For proof that LiDAR sensors are becoming a commodity, you’d be hard pressed to find a better example than Terabee. The company was born out of a long-term collaboration with CERN (the European Center for Nuclear Research) to transform “measurement sensing for robotics and drones.” And they’re doing it by supplying low-cost and easy-to-use LiDAR.
The company’s flagship product, the TR1 2D LiDAR, is small (see above) and inexpensive. This makes it perfect for use in DIY applications, or robotics. You can see the sensor in action for a drone sense-and-avoid demo during Intel’s 2015 CES keynote.
TeraBee’s newest product, the TeraRanger Tower, is a creative implementation of that sensor: they put an array of eight on a stationary hub. The product is designed to scan quickly enough (270hz) for real-time use in applications like simultaneous localization and mapping (SLAM) and collision avoidance for fast-moving robots like, say, drones. The Tower has a weight of only 130g, a diameter of 150mm, and a range of 0.2-14 meters. Perfect for a drone, or an autonomous indoor scanning robot.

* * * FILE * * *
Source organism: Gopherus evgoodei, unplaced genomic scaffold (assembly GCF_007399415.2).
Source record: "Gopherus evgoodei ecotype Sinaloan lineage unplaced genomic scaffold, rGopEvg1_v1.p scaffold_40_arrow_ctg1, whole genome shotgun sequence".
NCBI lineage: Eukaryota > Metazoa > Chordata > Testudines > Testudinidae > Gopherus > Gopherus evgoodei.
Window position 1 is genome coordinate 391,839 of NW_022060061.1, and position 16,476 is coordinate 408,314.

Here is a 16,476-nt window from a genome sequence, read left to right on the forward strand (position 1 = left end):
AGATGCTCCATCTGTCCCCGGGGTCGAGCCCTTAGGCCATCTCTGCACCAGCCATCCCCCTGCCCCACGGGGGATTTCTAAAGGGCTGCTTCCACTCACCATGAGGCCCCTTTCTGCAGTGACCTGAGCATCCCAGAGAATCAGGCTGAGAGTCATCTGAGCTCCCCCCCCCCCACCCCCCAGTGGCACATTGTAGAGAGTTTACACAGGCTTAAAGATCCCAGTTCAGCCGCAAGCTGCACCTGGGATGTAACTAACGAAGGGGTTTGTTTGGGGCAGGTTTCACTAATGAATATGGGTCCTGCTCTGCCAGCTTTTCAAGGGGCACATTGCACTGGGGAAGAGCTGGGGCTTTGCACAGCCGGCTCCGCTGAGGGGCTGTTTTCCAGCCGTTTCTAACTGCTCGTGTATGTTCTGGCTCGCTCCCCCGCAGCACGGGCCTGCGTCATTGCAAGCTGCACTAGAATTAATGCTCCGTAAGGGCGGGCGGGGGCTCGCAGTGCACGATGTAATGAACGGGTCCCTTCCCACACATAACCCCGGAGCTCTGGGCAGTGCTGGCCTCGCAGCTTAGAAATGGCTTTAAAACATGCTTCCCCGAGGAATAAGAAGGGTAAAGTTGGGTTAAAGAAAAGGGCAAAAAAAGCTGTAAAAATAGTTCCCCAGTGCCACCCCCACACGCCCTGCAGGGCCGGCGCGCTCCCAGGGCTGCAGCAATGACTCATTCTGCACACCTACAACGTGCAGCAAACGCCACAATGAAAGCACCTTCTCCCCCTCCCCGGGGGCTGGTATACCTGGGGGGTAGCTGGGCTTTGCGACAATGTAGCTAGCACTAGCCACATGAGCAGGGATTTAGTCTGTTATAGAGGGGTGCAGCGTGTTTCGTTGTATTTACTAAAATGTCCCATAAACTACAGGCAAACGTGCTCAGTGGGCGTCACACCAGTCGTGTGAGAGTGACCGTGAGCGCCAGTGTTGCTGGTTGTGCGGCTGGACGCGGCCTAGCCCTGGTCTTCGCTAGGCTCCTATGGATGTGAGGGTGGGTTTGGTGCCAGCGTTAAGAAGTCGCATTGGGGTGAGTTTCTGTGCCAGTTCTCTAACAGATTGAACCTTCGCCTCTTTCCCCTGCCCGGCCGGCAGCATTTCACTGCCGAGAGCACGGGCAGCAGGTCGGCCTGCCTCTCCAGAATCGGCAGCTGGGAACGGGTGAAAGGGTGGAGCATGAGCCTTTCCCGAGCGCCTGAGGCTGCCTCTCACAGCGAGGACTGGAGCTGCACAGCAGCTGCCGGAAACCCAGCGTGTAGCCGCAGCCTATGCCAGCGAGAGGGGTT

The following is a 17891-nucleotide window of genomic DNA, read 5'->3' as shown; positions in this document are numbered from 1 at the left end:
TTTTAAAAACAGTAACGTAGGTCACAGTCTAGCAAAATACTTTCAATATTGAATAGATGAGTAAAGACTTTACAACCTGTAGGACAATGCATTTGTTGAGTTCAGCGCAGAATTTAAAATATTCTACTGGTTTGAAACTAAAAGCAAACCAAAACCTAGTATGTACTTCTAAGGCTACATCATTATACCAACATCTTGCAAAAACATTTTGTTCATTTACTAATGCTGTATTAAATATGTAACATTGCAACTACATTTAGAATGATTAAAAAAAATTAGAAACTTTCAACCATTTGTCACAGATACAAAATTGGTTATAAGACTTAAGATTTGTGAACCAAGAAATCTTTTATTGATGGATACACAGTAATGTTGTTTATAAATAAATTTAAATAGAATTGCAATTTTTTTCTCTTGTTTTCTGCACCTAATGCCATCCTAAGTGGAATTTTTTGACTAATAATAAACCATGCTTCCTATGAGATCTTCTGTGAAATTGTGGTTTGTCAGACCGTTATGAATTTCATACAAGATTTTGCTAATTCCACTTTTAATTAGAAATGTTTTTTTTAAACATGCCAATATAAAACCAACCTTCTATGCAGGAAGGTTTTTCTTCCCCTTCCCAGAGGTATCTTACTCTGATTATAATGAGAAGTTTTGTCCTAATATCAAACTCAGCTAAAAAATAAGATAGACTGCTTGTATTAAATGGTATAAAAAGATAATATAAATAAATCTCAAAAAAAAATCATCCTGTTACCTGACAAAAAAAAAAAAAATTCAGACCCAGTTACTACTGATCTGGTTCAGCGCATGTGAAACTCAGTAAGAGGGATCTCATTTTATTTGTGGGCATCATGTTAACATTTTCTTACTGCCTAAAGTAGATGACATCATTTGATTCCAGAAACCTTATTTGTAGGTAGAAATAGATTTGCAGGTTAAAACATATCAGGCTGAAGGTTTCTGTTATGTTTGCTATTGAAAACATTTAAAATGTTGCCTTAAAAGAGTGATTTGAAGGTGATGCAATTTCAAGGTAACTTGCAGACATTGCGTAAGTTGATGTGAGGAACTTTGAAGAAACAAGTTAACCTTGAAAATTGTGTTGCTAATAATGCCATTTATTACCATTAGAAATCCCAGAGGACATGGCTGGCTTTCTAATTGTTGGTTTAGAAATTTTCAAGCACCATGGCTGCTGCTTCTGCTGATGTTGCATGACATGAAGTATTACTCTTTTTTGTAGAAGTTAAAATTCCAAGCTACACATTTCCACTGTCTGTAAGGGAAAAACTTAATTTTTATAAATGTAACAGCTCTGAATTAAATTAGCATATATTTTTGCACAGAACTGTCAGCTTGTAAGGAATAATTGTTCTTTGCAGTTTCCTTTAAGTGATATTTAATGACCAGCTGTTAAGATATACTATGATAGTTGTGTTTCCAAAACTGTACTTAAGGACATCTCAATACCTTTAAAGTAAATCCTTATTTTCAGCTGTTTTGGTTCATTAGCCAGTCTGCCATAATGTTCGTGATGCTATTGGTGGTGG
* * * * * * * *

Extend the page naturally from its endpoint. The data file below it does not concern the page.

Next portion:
As for price, it costs less than 1000 Euro. You can also buy a tower with four sensors for a little over 500 euro. The package comes as a self-assembly kit and “takes less than 10 minutes to build.” If you find it too complex, the website includes a video tutorial. For those of you on Windows, the kit includes a free graphical user interface that visualizes the distances being captured by the sensors and allows you to change parameters with a few mouse clicks.
We’ve known for a long time that LiDAR is a very powerful tool. Now, with affordable, commoditized sensors like the ones from TeraBee, we’ll finally start seeing people use it for applications we never expected.